At Kappahl’s production office, efforts to promote sustainability revolve around a dialogue with suppliers, to facilitate increased energy efficiency and a transition to renewable energy in production. Kappahl has also completely phased out conventional cotton and uses only organic cotton or cotton grown in line with Better Cotton Initiative’s principles. The logistics department have also come up with their own solutions, including a ban on flying in products from production countries.
In stores, Kappahl’s Care for Your Clothes products, such as laundry bags and care labels, make it easy for customers to look after their garments and make them last longer. Once the customer has finished wearing each garment, they can deposit them at Kappahl’s textile collection points, to give every product the chance of a longer life or to be repurposed through recycling.
‘The whole company is involved in our transformational journey. We are also seeing that Kappahl as a workplace and our five brands – Kappahl, XLNT, kay/day, Newbie and Minories – are strengthened by us offering fashion with a smaller environmental impact than the equivalent goods in the same price segment,’ says Sandra Roos.
More on Kappahl’s environmental work
Responsible Fashion is Kappahl’s umbrella term for the various sustainability initiatives that run throughout its business. Its overarching goal is to achieve a sustainable and circular business model. The following are a few examples of important tools in this work:
Kappahl uses The Higg Index global standard to measure climate impact at both company and product level, ensuring quality and transparency.
Kappahl is co-founder of the industry initiative STICA (Swedish Textile Initiative for Climate Action), an action learning network in which members collaborate to share knowledge and implement solutions that promote sustainable change. Any Swedish textile and fashion company can join STICA, on condition that it commit to reducing its greenhouse gas emissions in line with the 1.5°C target and the Paris Agreement. The GHG (Greenhouse Gas) Protocol is a global standard for measuring, managing and reporting greenhouse gas emissions. The GHG Protocol divides emissions into three different ‘Scopes’. Scope 1 covers direct emissions from the company’s own operations, such as company cars. Scope 2 relates to indirect energy emissions for electricity, heating and cooling, while Scope 3 covers the remaining indirect emissions from suppliers and business travel, for example. Kappahl and other members of STICA set climate goals that cover all three Scopes.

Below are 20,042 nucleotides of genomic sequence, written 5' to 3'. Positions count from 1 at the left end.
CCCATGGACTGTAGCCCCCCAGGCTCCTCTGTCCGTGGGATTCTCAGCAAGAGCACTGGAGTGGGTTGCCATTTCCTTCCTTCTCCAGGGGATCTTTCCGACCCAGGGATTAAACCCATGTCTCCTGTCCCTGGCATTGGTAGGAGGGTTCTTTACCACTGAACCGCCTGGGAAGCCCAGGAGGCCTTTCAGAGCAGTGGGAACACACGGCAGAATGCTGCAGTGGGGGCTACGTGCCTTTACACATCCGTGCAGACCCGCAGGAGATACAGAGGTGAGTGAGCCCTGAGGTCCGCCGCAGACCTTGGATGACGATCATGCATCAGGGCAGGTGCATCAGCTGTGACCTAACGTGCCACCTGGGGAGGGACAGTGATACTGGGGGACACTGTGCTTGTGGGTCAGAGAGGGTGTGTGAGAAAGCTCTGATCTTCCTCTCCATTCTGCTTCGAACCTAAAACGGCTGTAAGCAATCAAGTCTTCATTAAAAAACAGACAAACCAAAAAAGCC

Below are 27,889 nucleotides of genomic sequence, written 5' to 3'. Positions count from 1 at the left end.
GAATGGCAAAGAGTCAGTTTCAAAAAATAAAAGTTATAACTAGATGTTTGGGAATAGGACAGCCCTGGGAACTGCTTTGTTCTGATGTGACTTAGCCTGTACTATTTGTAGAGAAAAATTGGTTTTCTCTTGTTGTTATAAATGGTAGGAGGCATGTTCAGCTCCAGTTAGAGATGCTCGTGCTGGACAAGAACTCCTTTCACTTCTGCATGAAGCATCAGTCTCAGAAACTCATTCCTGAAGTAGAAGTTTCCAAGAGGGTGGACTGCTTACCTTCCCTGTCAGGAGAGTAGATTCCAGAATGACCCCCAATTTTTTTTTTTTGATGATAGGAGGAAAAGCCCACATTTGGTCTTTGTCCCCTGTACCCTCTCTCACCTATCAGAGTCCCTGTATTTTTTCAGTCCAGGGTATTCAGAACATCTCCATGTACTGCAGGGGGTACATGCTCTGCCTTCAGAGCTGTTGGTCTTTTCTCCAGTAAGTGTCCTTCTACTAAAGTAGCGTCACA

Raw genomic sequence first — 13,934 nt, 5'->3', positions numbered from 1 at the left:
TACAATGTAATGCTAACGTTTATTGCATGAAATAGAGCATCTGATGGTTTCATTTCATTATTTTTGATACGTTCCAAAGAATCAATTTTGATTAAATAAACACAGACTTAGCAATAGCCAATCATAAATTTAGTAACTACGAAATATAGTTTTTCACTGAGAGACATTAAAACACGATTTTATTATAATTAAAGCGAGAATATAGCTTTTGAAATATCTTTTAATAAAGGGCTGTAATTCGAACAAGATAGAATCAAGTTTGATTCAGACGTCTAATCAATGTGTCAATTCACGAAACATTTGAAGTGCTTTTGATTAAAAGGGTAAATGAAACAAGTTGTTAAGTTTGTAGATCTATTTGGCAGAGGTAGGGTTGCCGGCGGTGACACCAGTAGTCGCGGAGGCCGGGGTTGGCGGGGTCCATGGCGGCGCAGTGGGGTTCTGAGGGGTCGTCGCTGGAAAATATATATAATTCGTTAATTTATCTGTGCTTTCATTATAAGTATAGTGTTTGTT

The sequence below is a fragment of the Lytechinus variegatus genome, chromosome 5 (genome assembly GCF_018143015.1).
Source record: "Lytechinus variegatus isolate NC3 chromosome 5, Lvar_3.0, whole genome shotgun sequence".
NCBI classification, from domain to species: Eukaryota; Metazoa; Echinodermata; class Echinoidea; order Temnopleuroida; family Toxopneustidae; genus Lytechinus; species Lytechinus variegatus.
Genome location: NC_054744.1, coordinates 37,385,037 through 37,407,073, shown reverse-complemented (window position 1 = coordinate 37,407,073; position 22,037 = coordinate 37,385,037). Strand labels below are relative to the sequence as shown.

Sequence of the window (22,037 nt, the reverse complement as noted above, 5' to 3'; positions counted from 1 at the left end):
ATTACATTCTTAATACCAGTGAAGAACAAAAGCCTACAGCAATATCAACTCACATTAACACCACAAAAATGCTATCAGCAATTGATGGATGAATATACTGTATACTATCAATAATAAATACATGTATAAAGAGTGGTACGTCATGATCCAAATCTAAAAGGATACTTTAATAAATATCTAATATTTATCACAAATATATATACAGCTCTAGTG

You can follow Kappahl’s progress towards its climate goals and other sustainability initiatives in its annual sustainability report.
Kappahl exists to celebrate diversity in everyday life. We want to help to change perspectives on fashion, and broaden the definition of diversity to include many different ways of living – empowering people to always stay true to themselves.
Founded in 1953 in Gothenburg, Sweden, the Kappahl Group is a leading fashion chain in the Nordics, with around 370 Kappahl and Newbie stores, and Shop Online in Sweden, Norway, Finland, Denmark, Poland and the UK.
The Kappahl team consists of some 4000 colleagues at 400 workplaces in ten countries, all with different backgrounds, ages, skills and styles. Their common motivation is to offer fashion that fits a wide variety of people and lifestyles – a responsible fashion that feels right, for the wearer and for the world we live in. Today, 70 % of our assortment is made of more sustainable materials. Our goal is for 100 % to be made of more sustainable materials by 2025.